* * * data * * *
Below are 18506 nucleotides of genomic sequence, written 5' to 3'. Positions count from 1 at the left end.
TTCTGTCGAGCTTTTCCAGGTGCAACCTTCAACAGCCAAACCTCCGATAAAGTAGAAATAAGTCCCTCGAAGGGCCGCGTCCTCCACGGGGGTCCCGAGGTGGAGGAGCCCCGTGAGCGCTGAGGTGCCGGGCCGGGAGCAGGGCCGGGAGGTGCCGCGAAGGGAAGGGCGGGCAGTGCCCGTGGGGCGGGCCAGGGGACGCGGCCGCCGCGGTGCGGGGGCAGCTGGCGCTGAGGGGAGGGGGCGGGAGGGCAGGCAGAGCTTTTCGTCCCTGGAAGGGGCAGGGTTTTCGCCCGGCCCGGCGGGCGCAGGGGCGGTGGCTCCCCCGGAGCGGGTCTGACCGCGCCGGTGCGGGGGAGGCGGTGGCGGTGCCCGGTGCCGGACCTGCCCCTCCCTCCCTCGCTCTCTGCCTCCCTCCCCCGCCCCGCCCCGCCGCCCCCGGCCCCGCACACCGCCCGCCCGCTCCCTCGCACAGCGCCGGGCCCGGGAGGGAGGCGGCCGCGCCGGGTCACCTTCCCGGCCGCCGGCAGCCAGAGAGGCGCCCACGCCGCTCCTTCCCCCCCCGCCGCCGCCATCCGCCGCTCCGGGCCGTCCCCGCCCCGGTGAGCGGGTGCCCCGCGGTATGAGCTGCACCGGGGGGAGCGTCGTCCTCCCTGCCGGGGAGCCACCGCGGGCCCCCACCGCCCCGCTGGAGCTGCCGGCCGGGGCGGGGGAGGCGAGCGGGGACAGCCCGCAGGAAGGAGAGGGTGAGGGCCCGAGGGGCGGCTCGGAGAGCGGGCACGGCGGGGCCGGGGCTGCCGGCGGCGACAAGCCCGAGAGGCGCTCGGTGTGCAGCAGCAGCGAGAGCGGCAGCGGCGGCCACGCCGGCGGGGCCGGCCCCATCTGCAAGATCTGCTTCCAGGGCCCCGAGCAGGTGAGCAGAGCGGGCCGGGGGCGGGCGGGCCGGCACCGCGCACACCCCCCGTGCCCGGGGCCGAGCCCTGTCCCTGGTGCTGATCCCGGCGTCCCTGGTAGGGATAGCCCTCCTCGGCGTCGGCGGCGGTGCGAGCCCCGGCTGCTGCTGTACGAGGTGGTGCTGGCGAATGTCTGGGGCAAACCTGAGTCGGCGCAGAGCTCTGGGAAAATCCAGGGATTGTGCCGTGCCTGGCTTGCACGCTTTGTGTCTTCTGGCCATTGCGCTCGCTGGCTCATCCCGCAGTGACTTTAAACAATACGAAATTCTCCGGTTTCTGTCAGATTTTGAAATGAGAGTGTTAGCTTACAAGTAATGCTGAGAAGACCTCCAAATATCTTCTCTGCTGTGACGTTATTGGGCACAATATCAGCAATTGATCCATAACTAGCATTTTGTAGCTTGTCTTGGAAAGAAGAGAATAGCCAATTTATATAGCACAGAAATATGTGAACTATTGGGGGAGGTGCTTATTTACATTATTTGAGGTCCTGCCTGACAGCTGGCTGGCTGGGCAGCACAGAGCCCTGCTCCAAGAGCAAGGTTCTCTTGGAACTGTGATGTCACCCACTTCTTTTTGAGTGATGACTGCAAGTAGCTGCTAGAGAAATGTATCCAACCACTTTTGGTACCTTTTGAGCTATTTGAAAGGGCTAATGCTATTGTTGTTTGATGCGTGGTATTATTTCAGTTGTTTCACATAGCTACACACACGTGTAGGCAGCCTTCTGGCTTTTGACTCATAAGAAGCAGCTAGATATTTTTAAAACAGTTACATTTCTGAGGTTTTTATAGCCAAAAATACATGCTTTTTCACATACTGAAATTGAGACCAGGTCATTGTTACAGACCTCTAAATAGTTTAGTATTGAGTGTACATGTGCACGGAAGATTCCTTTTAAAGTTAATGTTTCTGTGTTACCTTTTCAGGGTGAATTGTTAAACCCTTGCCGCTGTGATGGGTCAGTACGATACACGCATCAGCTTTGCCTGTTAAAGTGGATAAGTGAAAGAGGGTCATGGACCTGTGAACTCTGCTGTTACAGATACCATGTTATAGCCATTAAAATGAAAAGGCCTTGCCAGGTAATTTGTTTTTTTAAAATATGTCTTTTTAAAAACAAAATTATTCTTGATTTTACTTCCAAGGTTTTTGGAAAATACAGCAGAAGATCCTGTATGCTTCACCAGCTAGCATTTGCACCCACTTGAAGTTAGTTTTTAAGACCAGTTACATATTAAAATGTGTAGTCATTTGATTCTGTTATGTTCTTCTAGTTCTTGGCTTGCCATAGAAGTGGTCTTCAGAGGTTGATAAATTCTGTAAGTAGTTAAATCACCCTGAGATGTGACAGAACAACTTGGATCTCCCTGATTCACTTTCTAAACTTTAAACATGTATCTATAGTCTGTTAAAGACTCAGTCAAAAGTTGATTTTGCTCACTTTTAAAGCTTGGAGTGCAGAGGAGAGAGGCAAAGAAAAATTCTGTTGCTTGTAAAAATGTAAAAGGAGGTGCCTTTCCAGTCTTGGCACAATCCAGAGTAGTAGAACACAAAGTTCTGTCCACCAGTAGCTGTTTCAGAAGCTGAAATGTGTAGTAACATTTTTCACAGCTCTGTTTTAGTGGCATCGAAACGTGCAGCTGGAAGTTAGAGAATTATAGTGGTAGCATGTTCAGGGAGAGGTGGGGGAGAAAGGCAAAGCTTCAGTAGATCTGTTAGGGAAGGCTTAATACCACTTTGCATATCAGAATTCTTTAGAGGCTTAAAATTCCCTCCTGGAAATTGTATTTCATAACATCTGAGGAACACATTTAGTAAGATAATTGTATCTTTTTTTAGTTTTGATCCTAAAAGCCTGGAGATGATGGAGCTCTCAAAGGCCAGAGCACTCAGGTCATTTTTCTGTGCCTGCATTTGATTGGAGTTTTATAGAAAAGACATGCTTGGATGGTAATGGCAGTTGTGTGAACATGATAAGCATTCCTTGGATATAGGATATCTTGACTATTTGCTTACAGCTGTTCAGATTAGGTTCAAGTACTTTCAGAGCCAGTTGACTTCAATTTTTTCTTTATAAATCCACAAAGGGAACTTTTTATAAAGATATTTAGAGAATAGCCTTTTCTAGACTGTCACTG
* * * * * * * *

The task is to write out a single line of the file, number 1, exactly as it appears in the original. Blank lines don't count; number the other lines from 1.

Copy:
Below are 18506 nucleotides of genomic sequence, written 5' to 3'. Positions count from 1 at the left end.